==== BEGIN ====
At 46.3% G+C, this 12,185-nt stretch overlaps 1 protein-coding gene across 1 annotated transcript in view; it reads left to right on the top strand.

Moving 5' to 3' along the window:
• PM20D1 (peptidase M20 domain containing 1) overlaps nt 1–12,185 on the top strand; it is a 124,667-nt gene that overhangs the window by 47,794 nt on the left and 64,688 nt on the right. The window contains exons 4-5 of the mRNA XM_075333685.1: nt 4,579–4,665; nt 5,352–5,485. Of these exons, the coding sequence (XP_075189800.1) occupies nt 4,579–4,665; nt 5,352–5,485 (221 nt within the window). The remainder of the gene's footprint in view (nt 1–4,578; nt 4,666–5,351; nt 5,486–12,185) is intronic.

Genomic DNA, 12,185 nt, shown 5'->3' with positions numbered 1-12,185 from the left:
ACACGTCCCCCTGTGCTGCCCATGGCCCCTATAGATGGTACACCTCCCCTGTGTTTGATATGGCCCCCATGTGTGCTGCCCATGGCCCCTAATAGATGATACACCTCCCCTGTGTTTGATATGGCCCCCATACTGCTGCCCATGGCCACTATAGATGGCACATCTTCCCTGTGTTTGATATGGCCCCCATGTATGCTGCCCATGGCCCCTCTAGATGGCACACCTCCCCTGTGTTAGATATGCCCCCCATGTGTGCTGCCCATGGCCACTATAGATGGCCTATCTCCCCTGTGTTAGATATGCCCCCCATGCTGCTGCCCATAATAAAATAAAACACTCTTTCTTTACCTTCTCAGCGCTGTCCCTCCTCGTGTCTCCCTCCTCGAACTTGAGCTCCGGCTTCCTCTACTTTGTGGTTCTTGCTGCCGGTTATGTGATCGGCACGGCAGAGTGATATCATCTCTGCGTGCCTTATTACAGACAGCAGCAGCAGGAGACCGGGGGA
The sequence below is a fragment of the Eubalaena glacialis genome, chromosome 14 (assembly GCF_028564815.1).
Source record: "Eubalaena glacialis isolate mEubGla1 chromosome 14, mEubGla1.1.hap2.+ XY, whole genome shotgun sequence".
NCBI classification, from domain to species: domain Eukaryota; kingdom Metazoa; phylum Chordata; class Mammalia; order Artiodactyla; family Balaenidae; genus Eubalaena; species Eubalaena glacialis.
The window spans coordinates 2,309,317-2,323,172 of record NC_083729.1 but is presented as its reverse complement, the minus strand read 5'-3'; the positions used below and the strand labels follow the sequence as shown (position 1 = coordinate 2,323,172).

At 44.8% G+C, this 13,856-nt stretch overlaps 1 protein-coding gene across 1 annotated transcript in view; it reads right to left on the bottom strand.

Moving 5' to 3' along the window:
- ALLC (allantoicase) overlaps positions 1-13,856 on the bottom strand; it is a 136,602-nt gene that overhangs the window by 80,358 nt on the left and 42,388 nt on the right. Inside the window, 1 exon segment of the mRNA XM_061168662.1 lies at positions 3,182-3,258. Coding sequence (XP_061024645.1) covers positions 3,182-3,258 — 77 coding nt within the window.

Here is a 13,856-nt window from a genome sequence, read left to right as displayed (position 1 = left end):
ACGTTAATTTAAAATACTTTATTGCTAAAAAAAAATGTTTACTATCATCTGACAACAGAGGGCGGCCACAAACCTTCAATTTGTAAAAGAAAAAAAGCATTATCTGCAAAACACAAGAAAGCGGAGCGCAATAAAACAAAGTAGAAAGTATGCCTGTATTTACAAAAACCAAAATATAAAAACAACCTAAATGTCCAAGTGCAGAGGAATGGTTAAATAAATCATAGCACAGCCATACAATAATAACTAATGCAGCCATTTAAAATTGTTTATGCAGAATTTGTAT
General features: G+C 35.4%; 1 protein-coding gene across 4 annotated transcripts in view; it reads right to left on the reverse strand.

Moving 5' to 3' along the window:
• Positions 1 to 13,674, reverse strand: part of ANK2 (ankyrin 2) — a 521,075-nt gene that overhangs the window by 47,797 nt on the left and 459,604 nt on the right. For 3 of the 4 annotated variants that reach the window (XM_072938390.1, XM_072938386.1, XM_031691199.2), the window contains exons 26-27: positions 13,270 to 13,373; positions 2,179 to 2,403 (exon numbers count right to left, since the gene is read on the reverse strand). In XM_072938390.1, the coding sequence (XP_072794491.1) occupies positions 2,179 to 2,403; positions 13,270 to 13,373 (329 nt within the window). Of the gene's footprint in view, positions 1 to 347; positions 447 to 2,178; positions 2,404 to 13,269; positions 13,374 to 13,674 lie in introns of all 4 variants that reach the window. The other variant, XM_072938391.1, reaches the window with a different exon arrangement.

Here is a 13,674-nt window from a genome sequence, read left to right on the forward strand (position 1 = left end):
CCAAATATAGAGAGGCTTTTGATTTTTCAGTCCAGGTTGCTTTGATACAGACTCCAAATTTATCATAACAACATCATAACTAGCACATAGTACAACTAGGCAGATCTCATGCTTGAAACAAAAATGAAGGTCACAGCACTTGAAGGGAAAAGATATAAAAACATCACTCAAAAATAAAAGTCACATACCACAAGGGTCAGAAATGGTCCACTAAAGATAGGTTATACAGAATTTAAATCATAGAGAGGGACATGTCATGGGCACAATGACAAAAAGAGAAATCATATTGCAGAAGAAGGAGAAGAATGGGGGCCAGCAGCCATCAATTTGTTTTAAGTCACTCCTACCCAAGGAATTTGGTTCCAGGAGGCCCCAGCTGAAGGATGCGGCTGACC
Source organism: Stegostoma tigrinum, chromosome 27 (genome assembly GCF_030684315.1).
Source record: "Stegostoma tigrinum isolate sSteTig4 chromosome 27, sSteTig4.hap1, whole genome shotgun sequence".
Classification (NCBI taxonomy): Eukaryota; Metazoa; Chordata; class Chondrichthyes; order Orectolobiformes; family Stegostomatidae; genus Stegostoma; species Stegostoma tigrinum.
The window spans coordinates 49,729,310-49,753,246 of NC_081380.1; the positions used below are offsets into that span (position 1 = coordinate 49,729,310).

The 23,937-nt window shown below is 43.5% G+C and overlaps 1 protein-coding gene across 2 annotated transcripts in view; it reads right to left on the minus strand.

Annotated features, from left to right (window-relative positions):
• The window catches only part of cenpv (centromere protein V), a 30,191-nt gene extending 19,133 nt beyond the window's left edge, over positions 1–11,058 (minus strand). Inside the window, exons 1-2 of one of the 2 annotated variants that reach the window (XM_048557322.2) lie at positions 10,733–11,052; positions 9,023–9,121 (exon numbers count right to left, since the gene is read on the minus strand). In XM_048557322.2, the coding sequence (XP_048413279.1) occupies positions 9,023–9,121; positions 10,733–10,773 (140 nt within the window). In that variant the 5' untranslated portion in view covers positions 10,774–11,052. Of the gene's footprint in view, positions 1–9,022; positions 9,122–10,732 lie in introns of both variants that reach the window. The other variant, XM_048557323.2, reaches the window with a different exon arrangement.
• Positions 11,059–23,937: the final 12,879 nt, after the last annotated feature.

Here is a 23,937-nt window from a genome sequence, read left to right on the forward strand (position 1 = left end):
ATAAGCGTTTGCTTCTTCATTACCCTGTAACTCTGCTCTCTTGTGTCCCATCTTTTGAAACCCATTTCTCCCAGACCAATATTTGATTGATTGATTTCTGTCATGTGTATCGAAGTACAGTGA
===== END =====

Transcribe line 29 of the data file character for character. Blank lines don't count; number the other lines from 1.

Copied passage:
ATAAGCGTTTGCTTCTTCATTACCCTGTAACTCTGCTCTCTTGTGTCCCATCTTTTGAAACCCATTTCTCCCAGACCAATATTTGATTGATTGATTTCTGTCATGTGTATCGAAGTACAGTGA